The FAA is proposing a $2.75 million civil penalty against Boeing for allegedly failing to maintain its commercial airplane quality control system in accordance with approved FAA procedures. In September 2008, Boeing discovered it had been installing nonconforming fasteners on 777s. The following month, the FAA sent Boeing a letter of investigation that requested a response within 20 working days.
Beechcraft Global Customer Support named Edwards Jet Center in Billings, Mont., an authorized service center for the King Air, Baron and Bonanza.
Founded in 1947, Edwards Jet Center is an FBO, FAA-certified repair station and FAA Part 135 on-demand charter operator. The MRO employs 18 full-time A&P mechanics with capabilities for piston, turboprop and jet aircraft.
Fokker Services has received FAA and EASA approval for its new component repair shop in Singapore. The component repair shop focuses on regional aircraft and offers avionics, hydraulics and limited structural component maintenance. Fokker Technologies has been doing business in the Asia-Pacific region for many years and opened the new facility in Singapore in February last year to adapt to the growing market.
Columbus, Ohio-based Spirit Avionics named Tony Bailey as president. Bailey has more than 30 years’ experience in various leadership roles and has held such positions at Comlux Aviation Services and Pentastar Aviation. “Tony was the perfect choice to help us renew our leadership and implement a strategy to [expand] our worldwide footprint,” said Rick Ochs, chairman and founder of Spirit Avionics.
This year marks the 20th anniversary of Phillips 66’s Young Eagles Rebate program, which aids pilots who volunteer their time, aircraft and money to introduce youngsters to flight. Starting in 1994, Phillips 66 Aviation has provided a $1-per-gallon fuel rebate to help offset the cost of qualified Young Eagle flights through its nearly 900-strong FBO network, and since its inception has been used by approximately 5,000 pilots.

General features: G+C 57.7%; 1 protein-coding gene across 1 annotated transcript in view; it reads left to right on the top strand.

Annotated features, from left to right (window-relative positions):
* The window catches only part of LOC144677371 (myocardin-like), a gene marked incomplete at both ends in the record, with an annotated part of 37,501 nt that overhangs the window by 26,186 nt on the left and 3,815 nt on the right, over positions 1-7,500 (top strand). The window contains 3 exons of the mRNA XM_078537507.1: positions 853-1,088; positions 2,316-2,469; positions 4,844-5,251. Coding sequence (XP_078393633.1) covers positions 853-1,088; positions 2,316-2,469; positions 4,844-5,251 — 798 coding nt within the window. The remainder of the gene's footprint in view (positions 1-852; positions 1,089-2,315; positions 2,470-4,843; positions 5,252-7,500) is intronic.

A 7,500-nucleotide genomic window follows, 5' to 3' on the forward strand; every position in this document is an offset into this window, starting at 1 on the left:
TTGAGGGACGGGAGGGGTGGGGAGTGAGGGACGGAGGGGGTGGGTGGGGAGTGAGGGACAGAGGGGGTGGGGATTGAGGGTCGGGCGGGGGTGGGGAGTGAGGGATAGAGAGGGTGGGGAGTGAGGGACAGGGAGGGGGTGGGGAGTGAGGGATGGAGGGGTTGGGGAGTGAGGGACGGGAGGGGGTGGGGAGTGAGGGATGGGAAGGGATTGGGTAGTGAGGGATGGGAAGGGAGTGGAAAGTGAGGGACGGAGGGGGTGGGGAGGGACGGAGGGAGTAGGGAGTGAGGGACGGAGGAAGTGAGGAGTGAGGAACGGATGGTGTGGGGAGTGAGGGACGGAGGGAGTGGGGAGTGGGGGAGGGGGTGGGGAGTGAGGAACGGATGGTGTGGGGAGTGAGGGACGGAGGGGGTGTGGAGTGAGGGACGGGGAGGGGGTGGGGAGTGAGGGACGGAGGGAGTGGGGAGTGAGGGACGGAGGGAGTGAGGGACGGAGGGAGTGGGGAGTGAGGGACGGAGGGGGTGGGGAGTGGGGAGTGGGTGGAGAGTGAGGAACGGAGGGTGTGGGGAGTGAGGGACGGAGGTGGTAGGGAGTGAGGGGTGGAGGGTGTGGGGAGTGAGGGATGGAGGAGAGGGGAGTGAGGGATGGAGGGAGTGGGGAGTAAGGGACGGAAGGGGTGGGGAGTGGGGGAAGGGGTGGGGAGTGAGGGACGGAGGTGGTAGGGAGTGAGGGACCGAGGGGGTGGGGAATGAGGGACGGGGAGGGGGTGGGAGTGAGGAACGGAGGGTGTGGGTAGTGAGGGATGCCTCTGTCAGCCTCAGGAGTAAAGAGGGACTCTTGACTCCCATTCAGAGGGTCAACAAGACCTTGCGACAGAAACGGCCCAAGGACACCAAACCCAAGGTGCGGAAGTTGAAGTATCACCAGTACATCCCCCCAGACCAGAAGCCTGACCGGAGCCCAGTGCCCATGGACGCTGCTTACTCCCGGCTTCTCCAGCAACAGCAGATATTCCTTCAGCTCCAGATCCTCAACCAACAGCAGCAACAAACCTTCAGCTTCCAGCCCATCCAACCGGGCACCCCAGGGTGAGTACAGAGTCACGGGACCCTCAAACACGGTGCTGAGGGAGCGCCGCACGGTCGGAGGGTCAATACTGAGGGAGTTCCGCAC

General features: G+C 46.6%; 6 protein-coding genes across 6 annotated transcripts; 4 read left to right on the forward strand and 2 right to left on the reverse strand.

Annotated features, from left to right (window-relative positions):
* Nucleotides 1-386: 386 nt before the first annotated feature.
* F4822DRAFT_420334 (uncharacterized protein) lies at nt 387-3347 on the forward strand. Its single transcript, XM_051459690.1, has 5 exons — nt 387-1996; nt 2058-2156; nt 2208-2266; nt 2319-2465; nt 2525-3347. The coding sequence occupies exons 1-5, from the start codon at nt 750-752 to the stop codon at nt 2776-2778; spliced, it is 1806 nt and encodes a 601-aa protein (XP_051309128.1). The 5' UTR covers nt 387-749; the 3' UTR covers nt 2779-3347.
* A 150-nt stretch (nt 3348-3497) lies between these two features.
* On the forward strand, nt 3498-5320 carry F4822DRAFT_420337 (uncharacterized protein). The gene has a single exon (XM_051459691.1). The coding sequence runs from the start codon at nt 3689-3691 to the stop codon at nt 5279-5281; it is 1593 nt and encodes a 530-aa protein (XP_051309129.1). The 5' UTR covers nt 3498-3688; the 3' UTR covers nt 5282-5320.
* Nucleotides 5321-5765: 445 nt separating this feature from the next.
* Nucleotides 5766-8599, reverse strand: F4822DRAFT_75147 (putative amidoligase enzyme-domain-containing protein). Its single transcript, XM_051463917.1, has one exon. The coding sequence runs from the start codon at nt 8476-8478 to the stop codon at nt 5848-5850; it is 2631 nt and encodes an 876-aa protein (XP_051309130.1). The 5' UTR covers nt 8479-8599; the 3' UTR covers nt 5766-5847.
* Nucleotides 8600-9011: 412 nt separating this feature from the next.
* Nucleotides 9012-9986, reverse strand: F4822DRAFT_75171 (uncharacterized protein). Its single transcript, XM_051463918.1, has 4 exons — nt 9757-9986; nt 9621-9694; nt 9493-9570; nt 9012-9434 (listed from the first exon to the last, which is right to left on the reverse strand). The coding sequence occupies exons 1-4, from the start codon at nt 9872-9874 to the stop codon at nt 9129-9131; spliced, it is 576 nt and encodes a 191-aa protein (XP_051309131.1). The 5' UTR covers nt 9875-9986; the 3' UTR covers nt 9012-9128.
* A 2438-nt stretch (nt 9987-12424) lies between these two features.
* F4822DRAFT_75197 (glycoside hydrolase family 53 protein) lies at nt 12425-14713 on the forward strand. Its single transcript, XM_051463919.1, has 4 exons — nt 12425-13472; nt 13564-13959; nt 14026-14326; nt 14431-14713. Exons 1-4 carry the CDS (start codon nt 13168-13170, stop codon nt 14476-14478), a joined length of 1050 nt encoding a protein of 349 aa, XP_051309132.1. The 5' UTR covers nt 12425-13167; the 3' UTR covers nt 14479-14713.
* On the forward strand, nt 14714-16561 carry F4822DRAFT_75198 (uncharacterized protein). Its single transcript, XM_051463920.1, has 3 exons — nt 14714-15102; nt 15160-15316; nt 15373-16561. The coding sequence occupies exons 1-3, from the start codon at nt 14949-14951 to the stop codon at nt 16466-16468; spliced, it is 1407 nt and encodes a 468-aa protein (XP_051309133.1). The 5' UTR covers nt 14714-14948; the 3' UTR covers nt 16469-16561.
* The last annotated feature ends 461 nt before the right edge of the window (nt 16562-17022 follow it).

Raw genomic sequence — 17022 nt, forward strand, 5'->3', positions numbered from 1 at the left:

The heads of the various general aviation trade associations participated in a roundtable forum here at AirVenture Tuesday to discuss the industry’s deteriorating relationship with the FAA. Attendees were asked to sign petitions opposing user fees and the FAA’s imposition on air traffic fees at AirVenture and given “This Isn’t Over Buttons,” referring to the EAA’s continuing legal challenge of those fees.
Safran’s SMA unit announced a new and larger jet-A fuel-powered piston engine at AirVenture on Tuesday. The turbocharged SR460 six-cylinder engine will have applications in the 330 to 400 horsepower range, will be available in 2015 and will have a target 2,400-hour time between overhaul (TBO) interval.
European aerospace conglomerate EADS reported increased revenues and profitability for the first half of the year on Wednesday, driven mainly by its Airbus commercial aircraft business. The company said it will rebrand itself next year as the Airbus Group to emphasize the predominance of its commercial business.
Epic Aircraft unveiled a revised instrument panel for its E1000 single-engine turboprop here at AirVenture. The automotive-style panel was designed in-house and features the Garmin G1000 glass-panel avionics system. The $2.75 million E1000 is intended to be the certified version of Epic’s LT kit aircraft. Epic filed for certification 18 months ago and CEO Doug King expects to complete the process in 2015 and have the first conforming aircraft flying at the end of 2013.
Although the company still needs capital to begin full-scale production, Canadian light plane manufacturer SAM Aircraft has reason to celebrate this week at EAA AirVenture 2013. Transport Canada granted approval earlier this month of the SAM LS light sport aircraft in the Advanced Ultralight class.
“We worked very hard to be sure that everything was done in conformance with both the [American] LSA and Transport Canada rules and quality standards,” said SAM Aircraft president Thierry Zibi. “We are happy to see that the SAM LS flies to our expectations.”